The hike in import duty on gold has led to a spurt in smuggling of gold into the country from neighbouring states like Bangladesh, Myanmar and Sri Lanka.
The latest provisional data showing a massive shrinkage in the current account deficit (CAD) for July through September has only raised more eyebrows among the sleuths monitoring the activity with limited resources.
Directorate of Revenue Intelligence (DRI) top officials estimate the smuggling at 500kg a day with less than 1% of the illegal consignment getting booked by law enforcers. Thus implying a monthly Rs4,500 crore of illegal imports at current market prices or Rs54,000 crore annually.
Contrast this with finance minister P Chidambaram’s target of 20-25 tonne imports per month, almost 15 tonne of the demand shortfall is being met by smuggled gold.
The buck doesn’t stop at smuggling, “How does one fund the transaction if not through the illegal hawala (cash) route?” asked a senior economist.
“Payments are also being made through under-invoicing of exports or over-invoicing of imports for smuggled gold,” he added.
Official estimates available with dna, put the Jan-Oct 31, 2014 number of gold seizures at 579 and valued at Rs153.20 crore and 871 confiscated goods worth Rs99.08 crore in fiscal 2013.
The twin causes for smuggling are the hike in import duty of gold, in the last 18 months, from zero to 10% that reduced legal inflows of the yellow metal and the consumer demand that remains inelastic.
India, in calendar year (CY) 2010 and before duty hike, imported gold worth $38.47 billion and for CY 2011 it was $53.92 billion. Surprisingly, imports dipped marginally to $52.77 in CY 2012 after the government cess starting from 2% and gradually increased to the current level of 10%.
For 2013, Jan-Sep, the figure eased to $36.08 billion, a major reason for the easing CAD.
With the levy, the government has re-introduced controls that were done away with in 1993 by the then prime minister Narasimha Rao and the current prime minister Manmohan Singh, then finance minister, to rid the economy of smuggling and money laundering.
The present finance minister, P Chidambaram’s target to bring CAD to $56 billion may quite be achievable under the present circumstances if backdoor operations of gold imports are ignored.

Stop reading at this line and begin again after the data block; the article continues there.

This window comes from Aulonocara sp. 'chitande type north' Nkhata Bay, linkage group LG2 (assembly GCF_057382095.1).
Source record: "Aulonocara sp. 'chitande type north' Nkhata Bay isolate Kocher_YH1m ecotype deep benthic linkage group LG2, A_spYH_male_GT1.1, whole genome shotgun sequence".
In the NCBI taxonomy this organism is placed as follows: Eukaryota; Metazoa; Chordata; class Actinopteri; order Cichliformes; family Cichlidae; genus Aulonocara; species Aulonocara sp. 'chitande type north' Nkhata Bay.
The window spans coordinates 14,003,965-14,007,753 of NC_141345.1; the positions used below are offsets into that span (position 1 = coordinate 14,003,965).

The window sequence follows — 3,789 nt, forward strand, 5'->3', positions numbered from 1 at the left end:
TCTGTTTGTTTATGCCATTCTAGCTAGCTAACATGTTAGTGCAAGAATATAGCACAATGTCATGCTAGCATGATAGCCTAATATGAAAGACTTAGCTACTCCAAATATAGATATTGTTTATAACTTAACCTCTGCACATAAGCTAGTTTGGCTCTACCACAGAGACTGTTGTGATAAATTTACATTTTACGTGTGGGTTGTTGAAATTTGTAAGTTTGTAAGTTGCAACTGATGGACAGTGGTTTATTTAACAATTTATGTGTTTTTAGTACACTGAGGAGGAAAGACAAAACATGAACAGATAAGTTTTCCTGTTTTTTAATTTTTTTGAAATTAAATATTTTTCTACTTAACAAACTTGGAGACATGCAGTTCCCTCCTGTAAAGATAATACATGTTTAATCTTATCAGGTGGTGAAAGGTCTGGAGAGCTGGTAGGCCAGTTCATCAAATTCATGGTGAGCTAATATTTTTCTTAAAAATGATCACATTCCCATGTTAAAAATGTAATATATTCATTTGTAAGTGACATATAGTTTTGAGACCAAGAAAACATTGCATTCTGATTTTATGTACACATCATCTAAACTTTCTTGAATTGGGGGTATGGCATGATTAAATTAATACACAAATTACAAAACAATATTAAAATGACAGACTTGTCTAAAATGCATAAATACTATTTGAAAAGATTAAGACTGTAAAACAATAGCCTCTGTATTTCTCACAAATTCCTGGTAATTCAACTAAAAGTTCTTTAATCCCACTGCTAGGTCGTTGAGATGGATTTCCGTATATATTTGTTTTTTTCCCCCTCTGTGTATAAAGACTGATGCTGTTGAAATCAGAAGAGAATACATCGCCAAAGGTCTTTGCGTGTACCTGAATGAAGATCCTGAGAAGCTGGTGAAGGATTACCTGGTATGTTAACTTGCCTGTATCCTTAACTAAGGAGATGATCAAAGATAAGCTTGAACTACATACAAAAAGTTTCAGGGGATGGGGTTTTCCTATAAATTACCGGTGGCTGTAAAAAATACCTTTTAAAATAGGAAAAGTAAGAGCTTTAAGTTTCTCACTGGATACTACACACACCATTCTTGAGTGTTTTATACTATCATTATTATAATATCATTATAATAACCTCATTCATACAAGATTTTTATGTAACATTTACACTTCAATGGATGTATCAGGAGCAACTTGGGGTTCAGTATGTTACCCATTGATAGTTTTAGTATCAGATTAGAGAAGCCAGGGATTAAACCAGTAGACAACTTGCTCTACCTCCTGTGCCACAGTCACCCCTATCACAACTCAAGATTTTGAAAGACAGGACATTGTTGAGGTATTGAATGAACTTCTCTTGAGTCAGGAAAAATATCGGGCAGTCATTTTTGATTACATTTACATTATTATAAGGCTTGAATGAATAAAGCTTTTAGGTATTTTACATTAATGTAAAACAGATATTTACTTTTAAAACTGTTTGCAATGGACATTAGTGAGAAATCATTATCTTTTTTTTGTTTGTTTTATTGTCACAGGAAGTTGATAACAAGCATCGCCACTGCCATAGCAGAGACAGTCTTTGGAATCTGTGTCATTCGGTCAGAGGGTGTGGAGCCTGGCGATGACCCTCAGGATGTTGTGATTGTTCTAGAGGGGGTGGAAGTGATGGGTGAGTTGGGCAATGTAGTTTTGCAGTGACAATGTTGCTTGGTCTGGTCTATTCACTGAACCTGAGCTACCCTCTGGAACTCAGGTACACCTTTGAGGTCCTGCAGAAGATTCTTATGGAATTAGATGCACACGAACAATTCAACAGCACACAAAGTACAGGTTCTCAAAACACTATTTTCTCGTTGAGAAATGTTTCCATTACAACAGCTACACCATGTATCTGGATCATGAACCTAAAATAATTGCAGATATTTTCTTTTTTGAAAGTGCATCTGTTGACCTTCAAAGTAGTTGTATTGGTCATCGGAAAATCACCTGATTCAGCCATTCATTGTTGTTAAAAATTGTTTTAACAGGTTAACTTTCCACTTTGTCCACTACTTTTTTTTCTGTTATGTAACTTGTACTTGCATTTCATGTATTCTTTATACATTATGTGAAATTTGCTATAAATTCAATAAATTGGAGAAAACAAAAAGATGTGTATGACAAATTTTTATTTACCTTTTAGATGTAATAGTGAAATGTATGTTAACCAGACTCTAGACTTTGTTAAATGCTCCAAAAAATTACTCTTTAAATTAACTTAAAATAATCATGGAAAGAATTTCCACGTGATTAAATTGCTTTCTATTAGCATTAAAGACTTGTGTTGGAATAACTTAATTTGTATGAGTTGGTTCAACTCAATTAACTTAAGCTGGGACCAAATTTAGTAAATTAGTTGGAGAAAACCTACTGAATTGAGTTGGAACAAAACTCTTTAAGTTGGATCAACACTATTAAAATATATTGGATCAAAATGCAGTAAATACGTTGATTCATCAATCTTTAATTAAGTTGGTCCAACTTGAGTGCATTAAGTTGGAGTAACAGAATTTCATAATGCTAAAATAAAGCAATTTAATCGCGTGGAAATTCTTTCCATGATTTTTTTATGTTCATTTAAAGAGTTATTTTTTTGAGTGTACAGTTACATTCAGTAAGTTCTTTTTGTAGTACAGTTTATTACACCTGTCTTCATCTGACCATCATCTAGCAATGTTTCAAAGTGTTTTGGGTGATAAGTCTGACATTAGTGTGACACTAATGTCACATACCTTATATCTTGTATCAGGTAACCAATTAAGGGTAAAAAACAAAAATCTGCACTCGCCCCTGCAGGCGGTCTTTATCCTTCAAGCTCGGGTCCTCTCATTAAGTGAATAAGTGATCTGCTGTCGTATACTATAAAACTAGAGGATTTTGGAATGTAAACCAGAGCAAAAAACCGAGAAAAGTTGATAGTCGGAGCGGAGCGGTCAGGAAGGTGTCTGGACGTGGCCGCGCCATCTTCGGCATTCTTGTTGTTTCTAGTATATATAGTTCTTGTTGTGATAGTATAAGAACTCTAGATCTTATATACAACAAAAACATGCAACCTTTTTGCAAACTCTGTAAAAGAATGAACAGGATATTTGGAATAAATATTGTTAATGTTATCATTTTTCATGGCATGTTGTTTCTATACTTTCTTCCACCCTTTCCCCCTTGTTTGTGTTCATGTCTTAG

“Chidambram’s intention is to bring down gold imports officially and pump in the surplus cash, estimated by him to be $40 billion, in productive sectors,” said a senior official from the intelligence unit of the government. “Theoretically, the approach is right but practically, he is breaking the backbone of the economy and creating jobs for smugglers,” said the official.
CAD — the overshot traded value of goods and services imported over those exported — for the aforesaid period fell a whopping $16.6 billion or Rs1,03,036 crore, at average dollar-rupee rate of Rs62, to $5.2 billion, against the previous quarter’s (April-June) $21.8 billion.
This was largely due to a massive drop in gold imports to the tune of $12.5 billion or Rs77,587 crore from the previous quarter or $7.2 billion (Rs44,690 crore) year-on-year due to high import levies.
Over 85% of gold imports were in jewellery, unlike China where over 50% are for industrial use, like IT chips, integrated circuits and transistors, to name a few.
“We have brought this to the notice of Chidambaram,” said a government official.
“The demand for gold is always on the rise; every Indian invests in gold and even the poorest of the poor would gift gold as part of the tradition, be it the arrival of a new baby in the house, wedding or a success in job or education. What is our FM trying to do if not bring back the Licence Raj,” quipped a senior banker.